UPMC Conference on Accelerating Stakeholder-Driven PCOR/CER in a Learning Health System

Why Health Systems Must Learn How to Learn

In order to provide the best quality health care to patients, health systems need to incorporate evidence-based practices into their daily processes. And to do that successfully, they must learn.

The health care industry is buzzing with transformational initiatives focused on creating more patient-centric, value-based care. The goal of this wave of innovation is to improve patients’ experiences and achieve better health outcomes while making the health care system as a whole more efficient and financially sustainable. But these types of system-level improvements will be impossible to achieve if medical knowledge continues to be “lost in translation” from research to practice and the patient experience. According to the Institute of Medicine, the failure of today’s health care system to systematically incorporate insights, evidence, and data into routine service delivery creates missed opportunities for better care, wasted time and treatments, and the potential to do more harm than good (Figure 1).

Health care cost conversations are often focused on rising health plan premiums, skyrocketing drug prices, or other types of out-of-pocket costs consumers pay for health care services. But there is another type of cost conversation that needs to be had. There is a huge cost to the amount of time, roughly 17 years, that it takes for research conclusions to be translated into every day care delivery. This wasted time all but guarantees that there are missed opportunities to create and deliver more safe, effective, tailored treatments and interventions that could improve patient outcomes and improve overall quality-of-life.

So if accelerating the process from research to care practice is essential, how might health systems rethink their operations so that stakeholders can systematically use all available insights, data, and evidence to provide high-quality, safe, and effective care? The answer is ….

Figure 1

Figure 1: Where knowledge is lost in the transformation from research to the patient experience. Institute of Medicine of the National Academies. Best Care at Lower Cost: The Path to Continuously Learning Health Care in America. In: America CotLHCSi, ed. Washington, D.C.: The National Academies Press; 2012.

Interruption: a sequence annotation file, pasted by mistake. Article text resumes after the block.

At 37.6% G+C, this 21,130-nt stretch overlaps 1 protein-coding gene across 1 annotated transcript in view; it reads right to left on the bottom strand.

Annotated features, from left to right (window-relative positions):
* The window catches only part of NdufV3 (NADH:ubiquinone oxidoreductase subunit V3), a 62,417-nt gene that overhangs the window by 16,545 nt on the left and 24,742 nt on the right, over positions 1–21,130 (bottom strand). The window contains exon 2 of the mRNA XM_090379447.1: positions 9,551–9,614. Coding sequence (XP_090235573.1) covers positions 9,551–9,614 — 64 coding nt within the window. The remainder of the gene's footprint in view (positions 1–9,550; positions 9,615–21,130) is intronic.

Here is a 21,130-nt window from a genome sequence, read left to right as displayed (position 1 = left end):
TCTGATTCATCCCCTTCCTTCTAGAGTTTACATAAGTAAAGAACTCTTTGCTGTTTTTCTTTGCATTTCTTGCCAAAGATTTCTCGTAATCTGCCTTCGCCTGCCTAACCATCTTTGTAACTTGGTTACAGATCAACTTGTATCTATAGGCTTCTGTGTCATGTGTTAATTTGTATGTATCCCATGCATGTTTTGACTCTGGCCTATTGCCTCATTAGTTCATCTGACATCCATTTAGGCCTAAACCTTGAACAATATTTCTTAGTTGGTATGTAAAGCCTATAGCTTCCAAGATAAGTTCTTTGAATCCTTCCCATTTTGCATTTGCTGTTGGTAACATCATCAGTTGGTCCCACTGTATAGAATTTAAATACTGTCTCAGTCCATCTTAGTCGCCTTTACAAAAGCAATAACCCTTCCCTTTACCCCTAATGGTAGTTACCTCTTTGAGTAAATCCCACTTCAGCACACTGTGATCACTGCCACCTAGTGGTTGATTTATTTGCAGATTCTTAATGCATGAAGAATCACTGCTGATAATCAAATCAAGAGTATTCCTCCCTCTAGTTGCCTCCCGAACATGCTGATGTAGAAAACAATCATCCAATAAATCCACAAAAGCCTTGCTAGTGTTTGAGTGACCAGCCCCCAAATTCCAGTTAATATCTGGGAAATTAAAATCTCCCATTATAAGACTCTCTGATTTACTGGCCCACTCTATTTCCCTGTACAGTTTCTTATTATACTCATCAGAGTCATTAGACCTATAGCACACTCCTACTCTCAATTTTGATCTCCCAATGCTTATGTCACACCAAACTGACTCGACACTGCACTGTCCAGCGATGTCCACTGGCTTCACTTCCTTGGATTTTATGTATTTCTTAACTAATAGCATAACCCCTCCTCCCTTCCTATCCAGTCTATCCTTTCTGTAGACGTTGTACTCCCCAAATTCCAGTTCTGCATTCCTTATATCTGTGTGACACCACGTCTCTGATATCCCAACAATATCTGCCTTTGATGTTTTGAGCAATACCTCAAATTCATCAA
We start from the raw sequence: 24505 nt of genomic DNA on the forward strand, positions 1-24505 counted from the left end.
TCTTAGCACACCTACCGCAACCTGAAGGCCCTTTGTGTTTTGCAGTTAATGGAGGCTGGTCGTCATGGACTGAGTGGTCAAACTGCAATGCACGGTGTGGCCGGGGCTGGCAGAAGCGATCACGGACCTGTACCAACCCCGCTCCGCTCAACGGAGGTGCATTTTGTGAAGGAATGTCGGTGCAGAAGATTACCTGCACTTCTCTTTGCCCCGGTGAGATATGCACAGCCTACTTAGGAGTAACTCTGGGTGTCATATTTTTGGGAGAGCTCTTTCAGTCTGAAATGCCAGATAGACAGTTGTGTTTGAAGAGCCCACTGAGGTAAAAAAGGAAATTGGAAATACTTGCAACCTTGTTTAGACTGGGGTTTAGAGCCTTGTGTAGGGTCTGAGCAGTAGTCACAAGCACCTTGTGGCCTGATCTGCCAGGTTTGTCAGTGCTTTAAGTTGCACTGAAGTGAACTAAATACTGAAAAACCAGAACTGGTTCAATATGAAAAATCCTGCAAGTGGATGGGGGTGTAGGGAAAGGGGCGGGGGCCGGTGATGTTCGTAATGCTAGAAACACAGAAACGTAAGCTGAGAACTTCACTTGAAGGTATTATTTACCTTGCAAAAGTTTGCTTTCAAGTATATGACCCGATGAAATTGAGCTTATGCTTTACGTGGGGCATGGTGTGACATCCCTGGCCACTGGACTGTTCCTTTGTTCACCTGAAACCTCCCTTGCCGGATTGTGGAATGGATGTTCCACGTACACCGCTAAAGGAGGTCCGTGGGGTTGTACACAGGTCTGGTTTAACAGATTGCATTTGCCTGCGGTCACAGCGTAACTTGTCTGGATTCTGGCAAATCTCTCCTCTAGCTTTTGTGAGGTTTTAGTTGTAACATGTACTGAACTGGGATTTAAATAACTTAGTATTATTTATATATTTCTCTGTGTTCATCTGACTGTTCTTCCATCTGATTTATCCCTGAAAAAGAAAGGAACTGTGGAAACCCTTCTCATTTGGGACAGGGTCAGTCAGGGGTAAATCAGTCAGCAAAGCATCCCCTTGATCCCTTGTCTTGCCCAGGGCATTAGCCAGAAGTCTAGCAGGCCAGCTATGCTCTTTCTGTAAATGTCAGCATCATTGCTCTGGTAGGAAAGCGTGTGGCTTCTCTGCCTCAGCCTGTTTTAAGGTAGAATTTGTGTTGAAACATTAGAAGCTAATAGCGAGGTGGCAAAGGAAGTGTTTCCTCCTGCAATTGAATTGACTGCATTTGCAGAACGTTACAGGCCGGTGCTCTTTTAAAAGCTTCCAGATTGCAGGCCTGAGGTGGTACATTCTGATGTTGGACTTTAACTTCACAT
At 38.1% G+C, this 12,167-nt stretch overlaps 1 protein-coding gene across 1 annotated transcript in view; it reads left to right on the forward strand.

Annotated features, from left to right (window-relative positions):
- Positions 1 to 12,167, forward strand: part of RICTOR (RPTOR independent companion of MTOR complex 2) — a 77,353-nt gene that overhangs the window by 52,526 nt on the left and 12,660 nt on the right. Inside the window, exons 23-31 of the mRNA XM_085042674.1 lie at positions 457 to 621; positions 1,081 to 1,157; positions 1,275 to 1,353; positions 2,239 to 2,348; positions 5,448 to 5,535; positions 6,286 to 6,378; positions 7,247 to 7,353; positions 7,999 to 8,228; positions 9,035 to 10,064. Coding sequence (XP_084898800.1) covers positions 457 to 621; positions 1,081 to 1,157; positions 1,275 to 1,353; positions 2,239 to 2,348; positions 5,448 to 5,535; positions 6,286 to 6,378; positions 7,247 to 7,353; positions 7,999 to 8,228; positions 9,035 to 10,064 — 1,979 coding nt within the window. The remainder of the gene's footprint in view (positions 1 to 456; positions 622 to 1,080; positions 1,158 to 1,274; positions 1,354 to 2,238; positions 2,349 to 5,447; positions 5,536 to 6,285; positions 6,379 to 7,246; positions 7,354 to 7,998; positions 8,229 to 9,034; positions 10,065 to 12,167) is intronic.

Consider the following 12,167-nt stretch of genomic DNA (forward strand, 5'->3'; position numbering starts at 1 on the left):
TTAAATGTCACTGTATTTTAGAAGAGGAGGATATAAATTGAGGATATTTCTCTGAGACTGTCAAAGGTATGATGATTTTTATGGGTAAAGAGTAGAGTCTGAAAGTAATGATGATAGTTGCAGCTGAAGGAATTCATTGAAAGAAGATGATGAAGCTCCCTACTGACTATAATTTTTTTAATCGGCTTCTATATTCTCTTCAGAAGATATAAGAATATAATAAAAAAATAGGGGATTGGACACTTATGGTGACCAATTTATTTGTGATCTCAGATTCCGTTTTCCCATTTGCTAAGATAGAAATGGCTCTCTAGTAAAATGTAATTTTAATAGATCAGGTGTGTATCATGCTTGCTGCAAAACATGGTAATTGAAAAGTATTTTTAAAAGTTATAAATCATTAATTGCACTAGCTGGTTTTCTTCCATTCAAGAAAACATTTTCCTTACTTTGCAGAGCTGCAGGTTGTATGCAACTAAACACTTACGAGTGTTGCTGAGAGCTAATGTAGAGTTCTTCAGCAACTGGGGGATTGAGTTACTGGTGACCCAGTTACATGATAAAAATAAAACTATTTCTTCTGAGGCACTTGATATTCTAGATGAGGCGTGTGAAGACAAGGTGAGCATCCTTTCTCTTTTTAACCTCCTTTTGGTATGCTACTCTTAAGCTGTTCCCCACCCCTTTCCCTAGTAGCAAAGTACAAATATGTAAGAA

Building a learning health system

The concept of a learning health system was introduced by the Institute of Medicine in 2007. The idea is to integrate all available internal data and experience with external evidence and put that knowledge into practice. This cycle is continuous, creating a health system that is constantly evaluating its practices and proactively addressing stakeholder needs based on data collected throughout the patient care journey, including EHRs, claims, labs, and, perhaps most importantly, patient-reported outcomes.

In a learning health system, leadership creates a culture of learning, where all available data is leveraged effectively, stakeholders are actively engaged, and business incentives are aligned. The combination of these characteristics results in the ability to accelerate the time from research to practice, rapidly scale promising interventions, and improve care value.

Why create a learning health system now?

Recently, the learning health system approach is garnering increased attention among health care organizations. Key macro-trends driving the importance of learning health systems include:

  • Patient engagement: More than ever, patients want to be informed of their treatment options and engaged in care decisions with their doctors. They are interested in learning not just how to manage their current conditions, but how to stay healthy and avoid disruptive health events, such as emergencies and surgeries. When faced with such an event, patients want treatments that are best suited for their individual circumstances. In a learning health system, it is possible to generate patient-by-patient insights for tailored treatment plans.
  • Data-driving health systems: Health systems have been collecting data relevant to patient care and the patient experience for years but advances in analytics and other technologies now allow for the transformation of that data into insights that can optimize a health system’s performance and better tailor interventions and treatments to meet patient’s where they are in their health journey.
  • Provider experience and support: Licensed health care practitioners, from primary care physicians to nurses and behavioral health specialists, have a wealth of knowledge and expertise from their years practicing medicine. But everyone needs a little help from time to time, and the data, insights, and evidence-based guidelines developed by data-driven health systems can now provide the clinical decision support needed to ensure the care delivered to a patient is holistic and reflective of their individual values and health circumstances.

Each health care organization will approach building a learning health system in the way that aligns with the priorities of its stakeholders and makes the most sense for its day-to-day circumstances. From any perspective, now is the time to act to improve experiences for patients and providers alike. Driven by the pursuit of more value-based, patient-centered care, the only thing left to do is to get started.

To learn more about building a learning health system, join the UPMC Center for High-Value Health Care and the Wolff Center at UPMC for a day-long conference on May 7, 2019, to discuss accelerating stakeholder-driven research in a learning health system. Learn more and register here.